ONS statistics show women are behind much of the jobs growth in the last few months.
UK unemployment rate fell to an estimated 3.8% in the three months to April, according to latest figures from the Office for National Statistics, with women driving much of the growth.
The figures show the number of women working increased by 0.2 percentage points to 72.0% while the number of employed men fell by 0.2 percentage points to 80.3%.
The number of employees fell by 38,000 on the quarter to 27.67 million in the three months to April 2019. The decrease was driven by the fall in the number of men, down by 80,000 on the quarter to 13.92 million. The number of women increased by 42,000 to 13.75 million over the same period.
The number of self-employed workers increased by 74,000 on the quarter to 4.91 million. The number of self-employed men increased by 47,000 to 3.29 million and that of women increased by 28,000 to 1.62 million.
Older people account for a significant section t of the job growth. The number of people in the age group 65 years and older in employment more than doubled in size to 1.3 million between January to March 2006 and the three months to April 2019. The age group 50 to 64 years increased from 6.96 million to 9.2 million over the same period.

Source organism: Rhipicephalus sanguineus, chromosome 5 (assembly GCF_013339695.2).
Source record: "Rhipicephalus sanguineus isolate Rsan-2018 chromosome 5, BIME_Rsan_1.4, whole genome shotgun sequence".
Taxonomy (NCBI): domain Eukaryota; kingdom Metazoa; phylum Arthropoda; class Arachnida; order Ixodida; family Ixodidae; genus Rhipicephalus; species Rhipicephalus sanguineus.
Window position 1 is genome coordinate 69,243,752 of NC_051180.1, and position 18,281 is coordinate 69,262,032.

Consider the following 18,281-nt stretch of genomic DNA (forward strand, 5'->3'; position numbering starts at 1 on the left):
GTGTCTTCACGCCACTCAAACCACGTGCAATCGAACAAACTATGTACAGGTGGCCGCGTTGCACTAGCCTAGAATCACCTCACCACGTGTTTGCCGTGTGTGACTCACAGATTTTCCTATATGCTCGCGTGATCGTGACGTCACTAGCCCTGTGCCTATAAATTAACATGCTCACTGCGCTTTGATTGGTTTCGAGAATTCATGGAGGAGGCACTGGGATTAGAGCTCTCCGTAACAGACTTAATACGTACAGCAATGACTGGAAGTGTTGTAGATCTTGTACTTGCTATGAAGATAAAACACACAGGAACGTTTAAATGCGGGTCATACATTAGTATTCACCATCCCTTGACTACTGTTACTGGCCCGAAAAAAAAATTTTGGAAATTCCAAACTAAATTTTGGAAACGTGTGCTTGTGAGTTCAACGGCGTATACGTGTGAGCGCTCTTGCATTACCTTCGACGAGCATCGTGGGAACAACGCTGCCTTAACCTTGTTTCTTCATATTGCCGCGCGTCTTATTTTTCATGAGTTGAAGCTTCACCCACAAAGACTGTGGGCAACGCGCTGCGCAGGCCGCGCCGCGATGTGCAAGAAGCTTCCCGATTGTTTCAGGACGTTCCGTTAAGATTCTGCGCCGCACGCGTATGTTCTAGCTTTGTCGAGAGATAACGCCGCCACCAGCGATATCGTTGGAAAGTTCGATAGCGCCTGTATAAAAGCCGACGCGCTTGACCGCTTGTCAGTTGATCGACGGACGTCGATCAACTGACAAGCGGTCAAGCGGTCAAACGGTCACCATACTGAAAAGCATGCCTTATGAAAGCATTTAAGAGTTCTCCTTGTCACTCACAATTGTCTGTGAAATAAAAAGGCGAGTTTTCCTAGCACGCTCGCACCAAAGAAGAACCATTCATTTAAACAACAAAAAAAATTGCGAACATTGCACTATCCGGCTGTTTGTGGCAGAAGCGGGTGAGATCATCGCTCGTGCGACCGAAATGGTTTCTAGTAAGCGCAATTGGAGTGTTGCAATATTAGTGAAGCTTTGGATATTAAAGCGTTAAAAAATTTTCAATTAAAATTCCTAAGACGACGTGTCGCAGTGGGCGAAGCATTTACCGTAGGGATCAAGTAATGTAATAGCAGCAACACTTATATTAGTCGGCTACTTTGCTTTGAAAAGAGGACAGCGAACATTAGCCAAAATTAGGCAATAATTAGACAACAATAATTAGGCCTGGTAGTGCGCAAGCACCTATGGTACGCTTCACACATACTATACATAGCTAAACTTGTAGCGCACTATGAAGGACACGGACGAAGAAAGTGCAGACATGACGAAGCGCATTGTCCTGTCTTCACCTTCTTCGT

The ONS says this phenomenon was caused partly by the equalisation of the State Pension age for women with that of men. It adds that the increase in the employment of people who are over 64 years old may be motivated by several factors, including financial considerations and the need to maintain cognitive abilities. Moreover, it says, people are remaining in the labour market for longer due partly to the removal of a default retirement age.
Meanwhile, pay growth is very sluggish, the figures show. Regular pay increased by 3.4% on the year, with private sector regular pay up by 3.5% on the year compared to 2.8% for public sector total pay. However, real total pay [adjusted for inflation] increased by just 1.2% and real regular pay by 1.5% in the year to April 2019. The ONS puts low pay growth down to ongoing economic uncertainty over Brexit.